29. 29.
    Leren P: The Oslo diet-heart study. Eleven-year report. Circulation 1970, 42:935–942.PubMedGoogle Scholar
  30. 30.
    Turpeinen O, Karvonen MJ, Pekkarinen M, et al.: Dietary prevention of coronary heart disease: the Finnish Mental Hospital Study. Int J Epidemiol 1979, 8:99–118.PubMedCrossRefGoogle Scholar
  31. 31.
    Medical Research Council: Controlled trial of soya-bean oil in myocardial infarction. Lancet 1968, 2:693–699.Google Scholar
  32. 32.
    Lennie TA, Chung ML, Habash DL, Moser DK: Dietary fat intake and proinflammatory cytokine levels in patients with heart failure. J Card Fail 2005, 11:613–618.PubMedCrossRefGoogle Scholar
  33. 33.
    Pischon T, Hankinson SE, Hotamisligil GS, et al.: Habitual dietary intake of n-3 and n-6 fatty acids in relation to inflammatory markers among US men and women. Circulation 2003, 108:155–160.PubMedCrossRefGoogle Scholar
  34. 34.
    Ferrucci L, Cherubini A, Bandinelli S, et al.: Relationship of plasma polyunsaturated fatty acids to circulating inflammatory markers. J Clin Endocrinol Metab 2006, 91:439–446.PubMedCrossRefGoogle Scholar
  35. 35.
    Miettinen TA, Naukkarinen V, Huttunen JK, et al.: Fatty-acid composition of serum lipids predicts myocardial infarction. BMJ 1982, 285:993–996.PubMedCrossRefGoogle Scholar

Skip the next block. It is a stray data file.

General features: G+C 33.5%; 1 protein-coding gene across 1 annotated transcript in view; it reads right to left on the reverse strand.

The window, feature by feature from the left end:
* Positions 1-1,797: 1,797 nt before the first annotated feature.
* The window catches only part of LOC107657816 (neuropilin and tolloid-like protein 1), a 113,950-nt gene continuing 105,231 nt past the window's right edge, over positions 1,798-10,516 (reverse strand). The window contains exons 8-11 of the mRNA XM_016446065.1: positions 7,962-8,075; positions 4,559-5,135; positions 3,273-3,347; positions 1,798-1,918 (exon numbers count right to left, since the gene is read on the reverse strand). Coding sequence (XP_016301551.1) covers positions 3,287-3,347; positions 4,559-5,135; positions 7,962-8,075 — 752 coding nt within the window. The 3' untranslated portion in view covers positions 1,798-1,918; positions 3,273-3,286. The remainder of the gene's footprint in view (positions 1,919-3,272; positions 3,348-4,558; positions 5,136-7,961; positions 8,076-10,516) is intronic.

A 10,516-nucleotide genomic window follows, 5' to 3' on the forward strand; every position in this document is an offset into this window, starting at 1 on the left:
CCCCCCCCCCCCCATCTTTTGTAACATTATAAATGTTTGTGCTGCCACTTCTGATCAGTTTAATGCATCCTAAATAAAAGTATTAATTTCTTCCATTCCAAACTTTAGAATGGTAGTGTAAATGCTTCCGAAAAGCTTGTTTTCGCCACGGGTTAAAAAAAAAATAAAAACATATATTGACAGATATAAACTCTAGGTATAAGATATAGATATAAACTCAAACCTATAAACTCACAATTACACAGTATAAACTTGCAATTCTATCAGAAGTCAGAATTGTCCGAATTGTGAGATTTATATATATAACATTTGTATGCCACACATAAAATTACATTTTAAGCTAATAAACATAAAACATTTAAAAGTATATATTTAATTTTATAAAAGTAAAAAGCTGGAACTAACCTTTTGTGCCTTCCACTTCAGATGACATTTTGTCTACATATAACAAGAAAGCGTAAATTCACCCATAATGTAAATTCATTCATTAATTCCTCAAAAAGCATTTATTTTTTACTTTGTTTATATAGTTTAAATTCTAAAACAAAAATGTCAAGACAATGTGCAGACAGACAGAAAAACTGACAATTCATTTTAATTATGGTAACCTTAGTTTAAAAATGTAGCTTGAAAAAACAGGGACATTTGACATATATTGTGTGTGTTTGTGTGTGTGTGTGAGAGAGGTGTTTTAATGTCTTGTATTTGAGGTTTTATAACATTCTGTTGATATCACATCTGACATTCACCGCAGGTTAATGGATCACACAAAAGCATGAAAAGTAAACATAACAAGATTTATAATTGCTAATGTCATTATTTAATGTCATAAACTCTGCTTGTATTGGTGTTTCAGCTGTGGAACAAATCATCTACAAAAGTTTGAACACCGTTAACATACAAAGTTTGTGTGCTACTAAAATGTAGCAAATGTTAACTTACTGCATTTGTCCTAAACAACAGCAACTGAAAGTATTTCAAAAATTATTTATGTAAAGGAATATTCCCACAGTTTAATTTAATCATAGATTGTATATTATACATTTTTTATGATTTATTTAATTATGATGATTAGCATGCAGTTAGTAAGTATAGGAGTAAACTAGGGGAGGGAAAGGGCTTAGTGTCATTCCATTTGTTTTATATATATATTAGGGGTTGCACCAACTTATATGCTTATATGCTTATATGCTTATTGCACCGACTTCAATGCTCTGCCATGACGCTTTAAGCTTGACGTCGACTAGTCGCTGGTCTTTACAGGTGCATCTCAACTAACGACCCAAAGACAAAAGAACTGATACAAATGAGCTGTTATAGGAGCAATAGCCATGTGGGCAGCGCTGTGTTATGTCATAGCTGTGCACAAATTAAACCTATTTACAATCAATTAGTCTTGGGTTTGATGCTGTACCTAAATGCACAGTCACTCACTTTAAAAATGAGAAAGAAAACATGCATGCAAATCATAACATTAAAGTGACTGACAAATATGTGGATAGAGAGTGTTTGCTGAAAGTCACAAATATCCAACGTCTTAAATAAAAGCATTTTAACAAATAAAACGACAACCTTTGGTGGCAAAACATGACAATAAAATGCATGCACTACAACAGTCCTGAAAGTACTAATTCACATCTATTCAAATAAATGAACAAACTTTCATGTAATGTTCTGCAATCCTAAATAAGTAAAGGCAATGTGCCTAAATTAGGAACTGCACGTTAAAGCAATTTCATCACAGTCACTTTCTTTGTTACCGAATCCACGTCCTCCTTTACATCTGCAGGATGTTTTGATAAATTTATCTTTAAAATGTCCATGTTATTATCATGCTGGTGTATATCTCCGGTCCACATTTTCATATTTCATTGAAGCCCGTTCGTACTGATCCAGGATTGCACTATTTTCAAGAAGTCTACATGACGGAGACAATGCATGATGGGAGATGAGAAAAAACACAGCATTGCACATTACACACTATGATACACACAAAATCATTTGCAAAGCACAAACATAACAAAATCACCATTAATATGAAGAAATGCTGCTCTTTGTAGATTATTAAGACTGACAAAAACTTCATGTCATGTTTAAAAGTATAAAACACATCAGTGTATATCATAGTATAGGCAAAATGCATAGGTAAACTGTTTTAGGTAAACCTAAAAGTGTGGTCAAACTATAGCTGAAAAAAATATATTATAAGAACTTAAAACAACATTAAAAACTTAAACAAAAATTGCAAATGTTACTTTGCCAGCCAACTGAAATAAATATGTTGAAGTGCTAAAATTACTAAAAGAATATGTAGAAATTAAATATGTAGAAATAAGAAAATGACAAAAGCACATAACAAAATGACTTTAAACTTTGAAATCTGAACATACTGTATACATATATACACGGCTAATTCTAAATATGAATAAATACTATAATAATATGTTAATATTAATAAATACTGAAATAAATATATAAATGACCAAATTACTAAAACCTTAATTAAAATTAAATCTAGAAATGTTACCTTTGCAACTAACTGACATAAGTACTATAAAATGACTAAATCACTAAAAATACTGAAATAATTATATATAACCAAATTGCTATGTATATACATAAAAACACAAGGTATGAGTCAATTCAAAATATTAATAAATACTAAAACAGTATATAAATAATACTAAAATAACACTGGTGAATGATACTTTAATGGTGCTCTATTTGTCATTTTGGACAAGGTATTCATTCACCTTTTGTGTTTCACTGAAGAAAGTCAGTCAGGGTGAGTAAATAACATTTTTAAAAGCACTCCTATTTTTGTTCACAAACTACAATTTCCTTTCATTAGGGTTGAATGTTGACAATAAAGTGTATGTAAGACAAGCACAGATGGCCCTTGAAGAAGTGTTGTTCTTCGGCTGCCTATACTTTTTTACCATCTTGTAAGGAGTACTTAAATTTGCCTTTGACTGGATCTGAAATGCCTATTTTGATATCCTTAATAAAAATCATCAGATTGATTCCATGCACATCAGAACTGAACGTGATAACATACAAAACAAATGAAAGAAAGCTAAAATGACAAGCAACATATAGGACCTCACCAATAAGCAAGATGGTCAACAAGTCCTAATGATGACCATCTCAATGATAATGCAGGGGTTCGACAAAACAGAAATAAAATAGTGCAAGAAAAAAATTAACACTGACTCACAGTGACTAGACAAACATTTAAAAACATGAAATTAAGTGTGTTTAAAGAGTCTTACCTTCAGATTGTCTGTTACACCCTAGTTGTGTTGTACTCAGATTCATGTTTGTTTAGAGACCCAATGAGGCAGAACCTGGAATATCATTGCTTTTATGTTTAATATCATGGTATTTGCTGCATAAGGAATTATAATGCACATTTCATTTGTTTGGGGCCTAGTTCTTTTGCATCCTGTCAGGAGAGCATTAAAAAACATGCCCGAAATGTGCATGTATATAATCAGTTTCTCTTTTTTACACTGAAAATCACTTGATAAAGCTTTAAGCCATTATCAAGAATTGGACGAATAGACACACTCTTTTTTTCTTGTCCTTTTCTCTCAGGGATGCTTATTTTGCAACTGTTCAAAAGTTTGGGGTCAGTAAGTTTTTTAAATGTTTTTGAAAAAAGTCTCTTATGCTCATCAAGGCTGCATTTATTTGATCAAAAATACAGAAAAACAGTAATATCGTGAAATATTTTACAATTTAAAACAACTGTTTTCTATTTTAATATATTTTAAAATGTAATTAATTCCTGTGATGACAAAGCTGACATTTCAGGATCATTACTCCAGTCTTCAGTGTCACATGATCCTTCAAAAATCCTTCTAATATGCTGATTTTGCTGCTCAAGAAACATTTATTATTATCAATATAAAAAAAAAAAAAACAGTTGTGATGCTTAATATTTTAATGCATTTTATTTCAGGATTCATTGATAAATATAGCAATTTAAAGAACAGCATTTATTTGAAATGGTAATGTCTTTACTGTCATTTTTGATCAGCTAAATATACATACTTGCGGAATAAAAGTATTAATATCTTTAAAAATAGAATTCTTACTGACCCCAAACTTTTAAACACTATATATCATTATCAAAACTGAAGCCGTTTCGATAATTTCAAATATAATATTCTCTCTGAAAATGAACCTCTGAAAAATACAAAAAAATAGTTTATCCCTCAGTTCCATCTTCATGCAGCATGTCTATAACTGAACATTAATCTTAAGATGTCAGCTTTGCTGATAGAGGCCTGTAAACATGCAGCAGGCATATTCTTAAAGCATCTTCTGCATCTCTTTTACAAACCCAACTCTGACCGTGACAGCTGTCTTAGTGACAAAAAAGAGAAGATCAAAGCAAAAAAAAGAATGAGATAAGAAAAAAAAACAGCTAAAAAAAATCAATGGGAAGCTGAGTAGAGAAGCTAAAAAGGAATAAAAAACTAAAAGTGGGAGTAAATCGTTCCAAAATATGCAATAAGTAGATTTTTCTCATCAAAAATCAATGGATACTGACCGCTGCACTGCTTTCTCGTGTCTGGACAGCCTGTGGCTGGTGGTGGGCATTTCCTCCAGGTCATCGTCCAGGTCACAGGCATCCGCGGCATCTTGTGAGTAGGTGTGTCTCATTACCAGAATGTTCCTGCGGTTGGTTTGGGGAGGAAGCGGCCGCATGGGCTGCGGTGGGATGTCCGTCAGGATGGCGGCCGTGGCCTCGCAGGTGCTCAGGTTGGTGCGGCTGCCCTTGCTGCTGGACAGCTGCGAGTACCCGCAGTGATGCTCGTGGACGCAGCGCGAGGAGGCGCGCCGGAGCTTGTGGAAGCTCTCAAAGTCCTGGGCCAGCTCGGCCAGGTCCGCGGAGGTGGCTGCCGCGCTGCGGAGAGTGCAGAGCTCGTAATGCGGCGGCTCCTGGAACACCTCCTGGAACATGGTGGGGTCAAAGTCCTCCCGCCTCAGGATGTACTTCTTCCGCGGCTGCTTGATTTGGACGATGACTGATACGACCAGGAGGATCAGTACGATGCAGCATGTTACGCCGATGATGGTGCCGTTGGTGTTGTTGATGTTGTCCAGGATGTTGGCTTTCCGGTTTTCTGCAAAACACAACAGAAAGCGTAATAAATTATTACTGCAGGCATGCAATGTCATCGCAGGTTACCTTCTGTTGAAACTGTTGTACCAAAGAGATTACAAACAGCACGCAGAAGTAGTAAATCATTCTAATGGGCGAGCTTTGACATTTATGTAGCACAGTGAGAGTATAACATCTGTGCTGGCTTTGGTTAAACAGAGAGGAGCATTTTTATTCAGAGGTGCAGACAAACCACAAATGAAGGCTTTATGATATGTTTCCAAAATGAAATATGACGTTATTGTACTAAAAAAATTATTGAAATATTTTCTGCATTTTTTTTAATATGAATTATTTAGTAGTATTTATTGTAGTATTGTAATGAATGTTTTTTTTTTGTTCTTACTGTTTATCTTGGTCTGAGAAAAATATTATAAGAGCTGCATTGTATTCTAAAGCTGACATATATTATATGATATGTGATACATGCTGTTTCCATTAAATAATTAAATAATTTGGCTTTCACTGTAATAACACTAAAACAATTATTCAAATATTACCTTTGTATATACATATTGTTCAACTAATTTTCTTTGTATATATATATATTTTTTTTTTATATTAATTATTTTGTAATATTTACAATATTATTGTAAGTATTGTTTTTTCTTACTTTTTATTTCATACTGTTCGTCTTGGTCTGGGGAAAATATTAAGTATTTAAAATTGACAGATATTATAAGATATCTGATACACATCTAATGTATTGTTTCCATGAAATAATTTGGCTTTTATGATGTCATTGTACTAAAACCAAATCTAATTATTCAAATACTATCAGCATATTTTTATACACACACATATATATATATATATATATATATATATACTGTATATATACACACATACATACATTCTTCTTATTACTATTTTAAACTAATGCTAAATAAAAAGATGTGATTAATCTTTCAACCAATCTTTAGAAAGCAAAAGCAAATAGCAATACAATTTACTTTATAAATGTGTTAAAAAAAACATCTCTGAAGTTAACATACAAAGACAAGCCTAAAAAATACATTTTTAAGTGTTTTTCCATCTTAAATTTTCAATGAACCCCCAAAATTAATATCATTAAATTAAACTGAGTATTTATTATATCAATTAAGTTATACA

36. 36.
    Harris WS, Assaad B, Poston WC: Tissue omega-6/omega-3 fatty acid ratio and risk for coronary heart disease. Am J Cardiol 2006, In press.Google Scholar
  37. 37.
    Hamazaki T, Okuyama H: The Japan Society for Lipid Nutrition recommends to reduce the intake of linoleic acid. A review and critique of the scientific evidence. World Rev Nutr Diet 2003, 92:109–132.PubMedCrossRefGoogle Scholar
  38. 38.
    Cuthbertson WF: Essential fatty acid requirements in infancy. Am J Clin Nutr 1976, 29:559–568.PubMedGoogle Scholar
  39. 39.
    Raatz SK, Bibus D, Thomas W, Kris-Etherton P: Total fat intake modifies plasma fatty acid composition in humans. J Nutr 2001, 131:231–234.PubMedGoogle Scholar
  40. 40.
    Sarkkinen ES, Agren JJ, Ahola I, et al.: Fatty acid composition of serum cholesterol esters, and erythrocyte and platelet membranes as indicators of long-term adherence to fat-modified diets. Am J Clin Nutr 1994, 59:364–370.PubMedGoogle Scholar
  41. 41.
    Krauss RM, Eckel RH, Howard B, et al.: AHA Dietary Guidelines. Revision 2000: A statement for healthcare professionals from the Nutrition Committee of the American Heart Association. Circulation 2000, 102:2284–2299.PubMedGoogle Scholar
  42. 42.
    US Government Dietary Guidelines. http://www.healthierus.gov/dietaryguidelines/. Accessed on May 15, 2006.Google Scholar
  43. 43.
    Katan MB, Deslypere JP, van Birgelen AP, et al.: Kinetics of the incorporation of dietary fatty acids into serum cholesteryl esters, erythrocyte membranes, and adipose tissue: an 18-month controlled study. J Lipid Res 1997, 38:2012–2022.PubMedGoogle Scholar

Copyright information

© Current Science Inc 2006

Authors and Affiliations

  1. 1.Nutrition and Metabolic Diseases Research Institute, South Dakota Health Research FoundationUniversity of South DakotaSioux FallsUSA

Personalised recommendations